An Open Letter To My Iowa Small Town
My whole life I dreamt of leaving my town of 5,000 residents I was born in for bigger and better things. I wanted to live in a place where I could get in my car, pull out of my garage and drive more than four minutes before running into a sea of corn and beans. I wanted to be in a region of the world where people didn’t judge the size of your town - and most times, quality of it- on whether it had a Walmart or not. I wanted to taste other foods, meet other people, and see other things: things like lakes, mountains, cities, oceans and beaches. But most importantly, I yearned for a time in my life when I could walk on the streets of a new area without everyone knowing who I was.
So when it came time to choose a new location I would live in for college, I didn’t go far but I made sure I picked a place big enough to not get stopped in every bank, post office, and coffee shop just to be reminded that I look exactly like my father.
The first three years of living away from my small hometown were great. I had made a strong group of friends, managed to balance both my academic and social life, and fallen in love with my new home. But the truth was that deep down I kept thinking back to that small Iowa town I used to be a part of.
A quiet idea crept into my head. I should ask my friends to take the short journey to the town I was raised in for a weekend trip.
I pushed it quickly aside as I thought of what they would say and the jokes they would make. “Does it always smell like cow sh*t?” and “Wow, I’m surprised this place even has a McDonalds,” were just some of the dozens of things I thought they would say. Why would natives of Chicago and St. Louis want to spend any time in a small town in the middle of Iowa? The fear of being bombarded with mockery, embarrassed at the hands of my friends, made me wait three years.
Finally, I invited them to the place that raised me my first 18 years. As we all packed into my Nissan for the short trip down south, I found myself thrilled and proud to show off my town.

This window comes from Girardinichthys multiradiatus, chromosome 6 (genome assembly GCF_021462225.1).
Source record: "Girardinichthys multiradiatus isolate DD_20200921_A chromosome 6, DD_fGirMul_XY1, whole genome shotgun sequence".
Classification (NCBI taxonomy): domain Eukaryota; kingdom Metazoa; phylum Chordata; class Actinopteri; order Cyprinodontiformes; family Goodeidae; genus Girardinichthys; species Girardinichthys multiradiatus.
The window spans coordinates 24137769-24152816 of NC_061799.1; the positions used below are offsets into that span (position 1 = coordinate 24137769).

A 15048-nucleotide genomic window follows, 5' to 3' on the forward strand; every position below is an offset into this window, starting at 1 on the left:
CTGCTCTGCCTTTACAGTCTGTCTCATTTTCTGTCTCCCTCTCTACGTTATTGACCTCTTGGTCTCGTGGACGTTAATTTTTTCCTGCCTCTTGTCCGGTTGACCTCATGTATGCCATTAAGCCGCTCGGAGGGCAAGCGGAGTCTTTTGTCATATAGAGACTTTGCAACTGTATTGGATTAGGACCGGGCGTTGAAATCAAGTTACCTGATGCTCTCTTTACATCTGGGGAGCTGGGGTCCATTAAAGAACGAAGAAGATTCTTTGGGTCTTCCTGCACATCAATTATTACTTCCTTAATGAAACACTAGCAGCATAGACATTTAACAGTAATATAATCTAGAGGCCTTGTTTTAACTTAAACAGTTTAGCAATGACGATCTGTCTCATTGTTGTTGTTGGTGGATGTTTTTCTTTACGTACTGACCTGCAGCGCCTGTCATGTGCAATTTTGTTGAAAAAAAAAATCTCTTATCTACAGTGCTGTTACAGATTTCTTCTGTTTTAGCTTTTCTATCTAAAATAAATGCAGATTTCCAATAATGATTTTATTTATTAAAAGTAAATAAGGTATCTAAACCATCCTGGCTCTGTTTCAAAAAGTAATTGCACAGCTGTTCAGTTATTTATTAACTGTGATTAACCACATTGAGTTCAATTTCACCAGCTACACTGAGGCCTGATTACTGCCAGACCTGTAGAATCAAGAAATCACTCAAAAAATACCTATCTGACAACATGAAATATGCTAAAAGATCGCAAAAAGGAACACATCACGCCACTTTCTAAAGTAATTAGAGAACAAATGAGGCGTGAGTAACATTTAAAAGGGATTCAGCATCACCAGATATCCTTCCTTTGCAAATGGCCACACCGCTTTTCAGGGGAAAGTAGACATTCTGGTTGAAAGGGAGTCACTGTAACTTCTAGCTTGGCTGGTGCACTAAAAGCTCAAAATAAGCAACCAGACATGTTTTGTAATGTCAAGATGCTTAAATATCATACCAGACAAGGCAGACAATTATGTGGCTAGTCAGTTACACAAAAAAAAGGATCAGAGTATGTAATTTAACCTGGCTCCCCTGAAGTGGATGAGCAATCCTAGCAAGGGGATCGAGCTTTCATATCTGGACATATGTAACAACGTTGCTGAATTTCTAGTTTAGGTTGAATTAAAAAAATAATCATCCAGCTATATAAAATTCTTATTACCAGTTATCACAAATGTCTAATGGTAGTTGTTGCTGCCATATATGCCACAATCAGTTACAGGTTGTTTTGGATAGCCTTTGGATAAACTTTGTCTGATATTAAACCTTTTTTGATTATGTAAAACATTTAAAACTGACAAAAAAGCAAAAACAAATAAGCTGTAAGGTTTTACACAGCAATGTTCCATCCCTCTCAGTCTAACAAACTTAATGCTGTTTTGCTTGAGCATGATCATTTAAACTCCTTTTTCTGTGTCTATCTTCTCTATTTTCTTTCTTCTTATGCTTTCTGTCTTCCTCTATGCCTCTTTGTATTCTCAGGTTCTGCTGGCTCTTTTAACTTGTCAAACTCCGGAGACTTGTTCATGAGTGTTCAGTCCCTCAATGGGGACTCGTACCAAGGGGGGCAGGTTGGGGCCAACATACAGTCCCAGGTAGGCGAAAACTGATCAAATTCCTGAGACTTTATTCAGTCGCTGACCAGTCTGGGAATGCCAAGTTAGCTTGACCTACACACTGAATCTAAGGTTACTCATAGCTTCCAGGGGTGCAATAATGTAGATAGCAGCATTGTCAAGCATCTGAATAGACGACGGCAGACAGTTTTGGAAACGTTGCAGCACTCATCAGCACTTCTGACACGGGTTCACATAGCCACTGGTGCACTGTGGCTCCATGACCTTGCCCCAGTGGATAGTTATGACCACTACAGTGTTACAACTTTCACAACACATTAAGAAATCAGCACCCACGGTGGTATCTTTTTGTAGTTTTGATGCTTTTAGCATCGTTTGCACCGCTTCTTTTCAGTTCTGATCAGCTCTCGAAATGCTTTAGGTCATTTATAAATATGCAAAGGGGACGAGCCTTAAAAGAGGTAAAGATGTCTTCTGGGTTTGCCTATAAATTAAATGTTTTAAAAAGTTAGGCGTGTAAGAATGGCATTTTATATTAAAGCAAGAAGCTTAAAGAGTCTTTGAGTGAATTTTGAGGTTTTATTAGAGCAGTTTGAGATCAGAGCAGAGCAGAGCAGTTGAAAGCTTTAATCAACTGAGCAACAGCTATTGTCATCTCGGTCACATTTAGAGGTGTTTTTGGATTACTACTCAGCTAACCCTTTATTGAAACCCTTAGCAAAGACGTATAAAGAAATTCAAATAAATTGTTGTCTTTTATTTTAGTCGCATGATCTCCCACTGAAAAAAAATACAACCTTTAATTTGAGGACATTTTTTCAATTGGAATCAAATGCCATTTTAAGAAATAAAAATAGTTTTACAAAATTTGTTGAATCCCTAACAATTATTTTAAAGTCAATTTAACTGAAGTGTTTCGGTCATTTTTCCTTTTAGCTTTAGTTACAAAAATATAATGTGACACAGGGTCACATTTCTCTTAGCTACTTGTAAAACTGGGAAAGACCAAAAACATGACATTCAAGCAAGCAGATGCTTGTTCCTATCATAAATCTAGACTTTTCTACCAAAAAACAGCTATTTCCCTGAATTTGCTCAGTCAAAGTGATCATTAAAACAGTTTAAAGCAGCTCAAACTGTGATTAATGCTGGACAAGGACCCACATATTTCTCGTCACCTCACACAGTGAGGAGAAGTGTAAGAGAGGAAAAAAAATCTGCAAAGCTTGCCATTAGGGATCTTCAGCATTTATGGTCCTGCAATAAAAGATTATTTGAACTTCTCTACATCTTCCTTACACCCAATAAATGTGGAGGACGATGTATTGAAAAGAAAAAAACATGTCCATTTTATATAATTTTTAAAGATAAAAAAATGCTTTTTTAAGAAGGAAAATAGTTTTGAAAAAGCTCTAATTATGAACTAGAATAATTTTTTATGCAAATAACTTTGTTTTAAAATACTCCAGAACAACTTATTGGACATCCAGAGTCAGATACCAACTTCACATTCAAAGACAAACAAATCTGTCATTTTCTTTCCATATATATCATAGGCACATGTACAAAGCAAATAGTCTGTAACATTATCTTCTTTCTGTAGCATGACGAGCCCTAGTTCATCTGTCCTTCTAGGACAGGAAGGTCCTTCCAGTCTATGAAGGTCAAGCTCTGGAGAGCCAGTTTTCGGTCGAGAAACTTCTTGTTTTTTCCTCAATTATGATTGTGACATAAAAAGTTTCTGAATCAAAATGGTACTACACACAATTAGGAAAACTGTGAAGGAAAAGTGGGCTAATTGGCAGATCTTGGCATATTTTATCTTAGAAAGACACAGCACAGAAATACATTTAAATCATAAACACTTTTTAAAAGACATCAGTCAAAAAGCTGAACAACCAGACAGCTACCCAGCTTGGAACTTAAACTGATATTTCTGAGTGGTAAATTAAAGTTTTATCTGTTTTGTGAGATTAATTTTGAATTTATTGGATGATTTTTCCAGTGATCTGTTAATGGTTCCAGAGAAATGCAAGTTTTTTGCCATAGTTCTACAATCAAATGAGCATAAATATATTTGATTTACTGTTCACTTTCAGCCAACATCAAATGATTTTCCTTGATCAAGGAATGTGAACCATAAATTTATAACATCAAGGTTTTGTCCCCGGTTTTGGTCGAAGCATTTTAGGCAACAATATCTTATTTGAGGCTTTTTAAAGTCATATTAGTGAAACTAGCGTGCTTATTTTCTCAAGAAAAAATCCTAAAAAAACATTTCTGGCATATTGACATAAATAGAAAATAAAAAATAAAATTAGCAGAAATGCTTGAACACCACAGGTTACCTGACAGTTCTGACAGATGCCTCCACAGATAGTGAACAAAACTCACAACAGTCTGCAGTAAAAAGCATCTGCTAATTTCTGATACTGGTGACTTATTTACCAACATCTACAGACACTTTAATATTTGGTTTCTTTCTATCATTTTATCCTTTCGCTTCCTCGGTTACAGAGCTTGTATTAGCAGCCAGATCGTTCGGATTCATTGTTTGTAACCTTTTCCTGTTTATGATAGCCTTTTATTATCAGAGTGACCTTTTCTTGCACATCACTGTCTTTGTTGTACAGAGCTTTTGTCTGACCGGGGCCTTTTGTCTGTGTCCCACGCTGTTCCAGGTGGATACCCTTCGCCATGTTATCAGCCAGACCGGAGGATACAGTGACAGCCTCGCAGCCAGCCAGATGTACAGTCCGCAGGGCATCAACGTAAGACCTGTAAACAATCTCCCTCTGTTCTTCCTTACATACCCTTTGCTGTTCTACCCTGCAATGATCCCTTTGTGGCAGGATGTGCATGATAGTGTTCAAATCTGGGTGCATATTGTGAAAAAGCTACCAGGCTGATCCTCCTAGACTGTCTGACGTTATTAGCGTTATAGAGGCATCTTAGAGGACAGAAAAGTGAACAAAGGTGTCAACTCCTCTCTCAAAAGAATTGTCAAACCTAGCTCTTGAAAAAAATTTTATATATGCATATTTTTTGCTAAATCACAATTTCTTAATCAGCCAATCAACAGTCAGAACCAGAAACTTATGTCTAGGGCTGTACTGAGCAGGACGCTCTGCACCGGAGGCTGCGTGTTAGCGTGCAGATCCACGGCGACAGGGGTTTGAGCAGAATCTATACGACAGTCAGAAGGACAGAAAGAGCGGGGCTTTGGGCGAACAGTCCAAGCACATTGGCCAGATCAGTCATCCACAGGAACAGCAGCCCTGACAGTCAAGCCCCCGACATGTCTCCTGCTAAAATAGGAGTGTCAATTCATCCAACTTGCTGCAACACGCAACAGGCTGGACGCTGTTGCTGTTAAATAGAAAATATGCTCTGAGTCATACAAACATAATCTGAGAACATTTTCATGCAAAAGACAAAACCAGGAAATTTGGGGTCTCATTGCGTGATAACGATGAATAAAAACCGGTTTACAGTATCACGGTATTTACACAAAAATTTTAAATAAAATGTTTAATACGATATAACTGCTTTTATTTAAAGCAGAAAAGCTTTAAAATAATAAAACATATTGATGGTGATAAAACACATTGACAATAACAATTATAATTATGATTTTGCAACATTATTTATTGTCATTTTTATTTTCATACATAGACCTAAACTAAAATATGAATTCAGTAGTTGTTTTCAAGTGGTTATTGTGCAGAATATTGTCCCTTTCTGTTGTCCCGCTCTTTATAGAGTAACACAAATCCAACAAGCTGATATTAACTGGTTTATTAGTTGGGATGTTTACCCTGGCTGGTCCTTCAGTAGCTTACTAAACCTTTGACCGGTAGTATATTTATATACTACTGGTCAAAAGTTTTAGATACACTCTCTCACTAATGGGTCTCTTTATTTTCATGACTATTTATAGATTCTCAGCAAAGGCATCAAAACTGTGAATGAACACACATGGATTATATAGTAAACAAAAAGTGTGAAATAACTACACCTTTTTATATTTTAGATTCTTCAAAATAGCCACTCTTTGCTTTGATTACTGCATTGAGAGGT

Arriving that day to my small Iowa hometown was one of the best feelings of my life. The way the water towers rose up like beacons, welcoming me and my friends home, made me appreciate the fact that I could see the whole open sky. I forgot what the sky had looked like without obstructing skyscrapers and constant planes disfiguring it. My heart was full as the many people I remembered growing up around greeted us with a smile and a wave as we rolled through the streets. When we finally stepped out of the vehicle, I took a moment to stretch and laugh when one of my Chicagoan friends remarked how quiet and peaceful it was. Getting away from the constant sound of traffic and fuss for a couple of days was going to be great.
That night, I decided to take my friends out to my favorite restaurant from back home. The moment I stepped through the door, the nostalgia hit me. Hard. Memories of birthday parties and family reunions flooded my mind as we sat down to eat. “Man, the servers here are so friendly,” one of my friends said after our food came. “Yeah. I guess they are,” I said, smiling.
We were nearly out the door when I heard my name called from across the room. I turned around to see an old family friend with her husband. She greeted me with a hug and I introduced her to my friends. We chatted about how she had watched me grow up in our church; had been to all my sporting events; had seen me act in the high school plays; had witnessed me become the “wonderful young man” I had turned into.
“Jack played sports?” my roommate asked surprised. “Mhmm, yes he did,” she replied. “Growing up in a small town you can just about do it all.”
A few hours passed and my friends and I found ourselves in an open field five miles outside the city limits, looking up at the stars. “You can’t see any of this when you’re in the city,” one of my friends said. We continued to spot the constellations, realizing how much of the universe we miss living inside the bubble of a busy city.
“Everyone is so nice here.”
“Yeah, people keep waving at us on the streets. In the city you’d get the middle finger if you did that.”
We laughed and stayed under the stars, and I found myself wishing on one. This visit back to my real “home” had taught me many things, but the biggest thing I had learned was how truly blessed I was to have grown up in such a welcoming and safe town.
I closed my eyes and silently wished. I didn’t want to share it with my friends but I knew deep down that it was going to come true even if I did. “Guys,” I started, then stopped. “I’m super glad you like it here, and no matter how far away I travel, no matter what I end up doing, no matter who I meet or where I end up, I know I’ll always find time to come back and visit my tiny town.”
The next day as we took the highway back to the city and our faraway college lives, I looked back into the rearview mirror, saw the big blue water towers receding in the distance, saying goodbye.
I quietly whispered, “Thank you.”